What's crazier than Fusebox Festival packing more than 50 boundary-busting interdisciplinary projects – including a variety of performances, installations, talks, and events – into 12 days?
How about Fusebox packing 60 such projects into just five days?
'Cause that's the plan for 2016.
In releasing the lineup for this year's Fusebox, festival founder and Artistic Director Ron Berry announced that for the first time in its 12-year history, the hybrid arts hootenanny would take place over five days, April 6-10, even though it would be presenting as many acts as it ever has: more than 60, spread out over two dozen venues across Austin. In a press statement, he described this as "an exciting experiment” intended to "attract more out of town audiences and colleagues while creating an even more vibrant, temporary community around the festival.”
As usual, Berry has booked an exciting roster of artists from across the nation and the globe, with this year's participants hailing from as far away as Angola, Argentina, Hong Kong, Japan, Mexico, and Russia. Among them:
Naturally, the ATX will be well represented, with the Rude Mechs taking a second at their latest show in development, Field Guide (and as near as we can tell, the Brothers Karamazov and stand-up comedy are still in the mix); Catastrophe Theory Arts, giving us a second look at its Notes on the Classification of Spectral Lines, the Art of Water Writing, and Other Important Ephemera; Austin Revolutions per Minute, which will provide a curated collection of local music on vinyl for you to enjoy in special listening rooms; Jules Buck Jones' Animal Facts Club, which will mash up art and science in an hourlong lecture/performance on The Biodiversity of Texas; visual artist Yuliya Lanina, who will enter one of her works via the magic of animation; Los Outsiders, who will serve up an over-the-top absurdist fashion show called Sew Wasted; composer Matthew Steinke, who will create a musical installation in which common iron objects are used to create sounds and tones through electromagnetism; and composer Steve Parker, who has created a work for the flying mammals who roost under the Congress Avenue bridge, Bat/Man, that actually involves pitch-shifting their calls so they can be heard by human ears and having them be accompanied by a conch-shell ensemble, a megaphone choir, a funnel horn band, and echo-location devices used by audience members.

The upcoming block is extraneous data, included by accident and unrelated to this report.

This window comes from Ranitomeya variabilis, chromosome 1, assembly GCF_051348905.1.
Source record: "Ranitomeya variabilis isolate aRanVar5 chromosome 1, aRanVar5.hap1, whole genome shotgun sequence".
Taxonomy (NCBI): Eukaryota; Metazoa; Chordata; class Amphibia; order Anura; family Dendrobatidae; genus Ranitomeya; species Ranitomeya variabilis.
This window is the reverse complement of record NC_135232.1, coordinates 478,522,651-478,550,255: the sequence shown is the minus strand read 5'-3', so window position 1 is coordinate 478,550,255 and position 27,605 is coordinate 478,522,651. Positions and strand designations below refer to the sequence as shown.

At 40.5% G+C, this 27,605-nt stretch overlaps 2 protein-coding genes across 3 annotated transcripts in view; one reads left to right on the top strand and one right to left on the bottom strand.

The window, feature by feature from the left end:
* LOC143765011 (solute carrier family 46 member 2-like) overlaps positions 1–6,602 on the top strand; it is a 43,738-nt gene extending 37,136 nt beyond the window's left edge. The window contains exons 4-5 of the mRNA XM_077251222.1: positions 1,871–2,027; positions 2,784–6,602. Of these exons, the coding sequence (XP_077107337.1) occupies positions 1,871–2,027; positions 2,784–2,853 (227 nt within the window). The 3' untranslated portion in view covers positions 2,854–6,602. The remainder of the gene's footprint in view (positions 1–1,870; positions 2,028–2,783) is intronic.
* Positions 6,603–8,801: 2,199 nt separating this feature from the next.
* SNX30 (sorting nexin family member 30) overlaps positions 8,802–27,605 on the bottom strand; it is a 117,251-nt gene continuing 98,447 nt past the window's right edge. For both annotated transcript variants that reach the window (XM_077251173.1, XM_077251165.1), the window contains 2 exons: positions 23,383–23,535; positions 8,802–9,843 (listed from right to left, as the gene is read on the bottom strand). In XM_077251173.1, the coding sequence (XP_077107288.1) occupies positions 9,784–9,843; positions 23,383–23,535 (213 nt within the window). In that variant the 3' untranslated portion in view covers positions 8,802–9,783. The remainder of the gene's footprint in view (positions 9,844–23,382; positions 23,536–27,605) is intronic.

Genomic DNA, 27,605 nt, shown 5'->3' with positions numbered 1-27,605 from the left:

This year's festival hub, where Fuseboxers can meet nightly to connect with one another, as well as festival artists and crew, will be at Austin Saengerrunde Halle, 1607 San Jacinto, which means that in addition to the standard libations and conversations, you can enjoy free bowling and a rooftop patio.
Last but not least, for the third year in a row, Fusebox will be entirely free to attend, under the Free Range Art initiative. Advance reservations for festival events can be made starting Feb. 8, on the Fusebox website. Tickets will also be available at the door.
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